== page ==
Think I’ll Go to Boston…
I recently returned from a fun trip to one of my favorite cities – my sister came with me, and despite the rain and muck, we made the most of it…and of course found our way to Newbury Street to do some serious shopping. Now, the story that I’m about to recount is not embellished, fabricated, or in any way altered, lest you start to think that I exaggerate my klutziness. These are just raw facts, people.
Anyway, like I was saying, we found our way to Newbury St. – umbrellas in hand and credit cards in tow. After scoping out some of the usual stops (H&M, Benneton, Zara), I spotted a new favorite of mine, Reiss. Now, let me start by saying that Reiss is definitely a more high-end store. It’s based in the U.K. and has won lots of awards for their high-quality stuff, so the place itself is obviously a nicer shop. We’re talking hardwood floors, soft music, and a grand staircase inside. So, Abby and I made our way in out of the rain to browse the spring collection.
With no one in there but ourselves and the saleswoman, she began to make polite conversation about who we were and where we were from. Finally, after finding several dresses that I loved, we started to make our way towards the front of the store, still just us three in the deathly quiet little shop. That’s when things got ugly.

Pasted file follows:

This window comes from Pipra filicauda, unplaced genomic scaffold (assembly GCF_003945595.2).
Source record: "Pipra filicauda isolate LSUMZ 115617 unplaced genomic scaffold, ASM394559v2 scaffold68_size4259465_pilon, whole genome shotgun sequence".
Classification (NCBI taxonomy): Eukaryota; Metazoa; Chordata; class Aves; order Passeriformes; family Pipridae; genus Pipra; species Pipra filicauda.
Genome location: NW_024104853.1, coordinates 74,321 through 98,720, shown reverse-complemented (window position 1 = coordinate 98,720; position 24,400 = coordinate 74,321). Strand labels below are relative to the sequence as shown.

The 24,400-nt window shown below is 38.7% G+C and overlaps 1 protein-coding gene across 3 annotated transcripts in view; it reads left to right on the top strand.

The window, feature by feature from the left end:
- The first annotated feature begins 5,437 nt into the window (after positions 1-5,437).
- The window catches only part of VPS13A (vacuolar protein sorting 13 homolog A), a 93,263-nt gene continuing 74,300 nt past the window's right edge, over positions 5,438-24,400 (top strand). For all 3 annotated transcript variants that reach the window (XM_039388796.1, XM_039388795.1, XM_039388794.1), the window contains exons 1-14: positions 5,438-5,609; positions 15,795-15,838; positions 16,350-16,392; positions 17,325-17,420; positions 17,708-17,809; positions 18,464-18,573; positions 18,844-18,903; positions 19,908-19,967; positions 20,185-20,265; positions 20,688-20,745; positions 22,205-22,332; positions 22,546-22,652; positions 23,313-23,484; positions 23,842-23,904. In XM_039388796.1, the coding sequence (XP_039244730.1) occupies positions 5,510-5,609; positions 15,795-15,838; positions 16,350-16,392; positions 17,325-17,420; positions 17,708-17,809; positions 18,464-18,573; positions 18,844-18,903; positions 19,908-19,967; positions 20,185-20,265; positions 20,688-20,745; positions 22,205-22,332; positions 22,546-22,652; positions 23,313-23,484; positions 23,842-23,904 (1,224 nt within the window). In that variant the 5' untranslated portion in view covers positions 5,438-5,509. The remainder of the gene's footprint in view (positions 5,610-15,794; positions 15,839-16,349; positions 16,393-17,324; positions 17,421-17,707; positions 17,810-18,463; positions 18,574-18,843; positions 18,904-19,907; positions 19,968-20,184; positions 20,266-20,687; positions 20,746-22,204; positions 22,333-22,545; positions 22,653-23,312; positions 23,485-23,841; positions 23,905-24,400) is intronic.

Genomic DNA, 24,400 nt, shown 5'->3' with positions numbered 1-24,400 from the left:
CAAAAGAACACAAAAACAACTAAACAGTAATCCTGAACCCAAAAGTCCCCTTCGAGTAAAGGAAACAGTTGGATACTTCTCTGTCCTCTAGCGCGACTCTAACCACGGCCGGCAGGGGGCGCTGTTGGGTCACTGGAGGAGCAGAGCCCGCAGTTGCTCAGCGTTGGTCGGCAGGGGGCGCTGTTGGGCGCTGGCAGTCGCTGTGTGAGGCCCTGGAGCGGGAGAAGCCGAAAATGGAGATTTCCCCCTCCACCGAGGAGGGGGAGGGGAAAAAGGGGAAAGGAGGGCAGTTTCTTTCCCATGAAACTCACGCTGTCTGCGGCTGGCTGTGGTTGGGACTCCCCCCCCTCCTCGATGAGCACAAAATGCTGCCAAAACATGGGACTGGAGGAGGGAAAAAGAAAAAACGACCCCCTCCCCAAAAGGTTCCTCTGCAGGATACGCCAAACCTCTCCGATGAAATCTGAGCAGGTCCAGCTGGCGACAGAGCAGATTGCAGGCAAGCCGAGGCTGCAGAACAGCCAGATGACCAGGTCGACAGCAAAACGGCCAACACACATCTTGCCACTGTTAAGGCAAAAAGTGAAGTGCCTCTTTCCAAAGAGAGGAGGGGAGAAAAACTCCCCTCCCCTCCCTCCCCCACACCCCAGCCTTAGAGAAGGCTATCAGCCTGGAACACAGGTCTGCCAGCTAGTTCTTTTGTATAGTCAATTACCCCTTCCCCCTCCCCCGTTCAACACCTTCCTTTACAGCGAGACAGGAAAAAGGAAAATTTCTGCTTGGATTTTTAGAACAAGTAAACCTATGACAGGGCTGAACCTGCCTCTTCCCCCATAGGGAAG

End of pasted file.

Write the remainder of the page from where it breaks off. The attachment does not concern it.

Not remembering that there was a mini-staircase in the middle of the shop, I continued walking towards the door, my head held high focusing on the shimmering high-end merchandise around me, not to mention the weighty plastic shopping bags in my arm. Abby followed steadily behind me, still engaged in polite conversation with the boutique’s clerk. I strode confidently towards the door and only stopped to look down once where my feet where going. As luck would have it, I looked down at the exact moment I became aware of the staircase beneath me.
I saw my feet miss the steps completely, and instead, land loudly at the very bottom of the glossy wooden stairs. The rain from the streets on my sandals only compounded the situation, creating a squeaky slip-n-slide effect on the slick, short steps. Unsure of what to do next, I attempted to pick myself up and act as though I meant to do that. The saleswoman was clearly unimpressed at my embarrassing retail faux pax, giving me a look that said please don’t come back. As I exited the store and struggled to regain my composure, my sister showed little remorse and instead busted out laughing at my unfortunate blunder.
Despite my idiot tendencies, the Northeastern chapter of KD welcomed me with open arms later in the day and we had a lovely event at the quaint urban college that evening. All that to say, Boston, I understand if you don’t want me back. Like Augustana says, it’s a good thing no one there knows my name.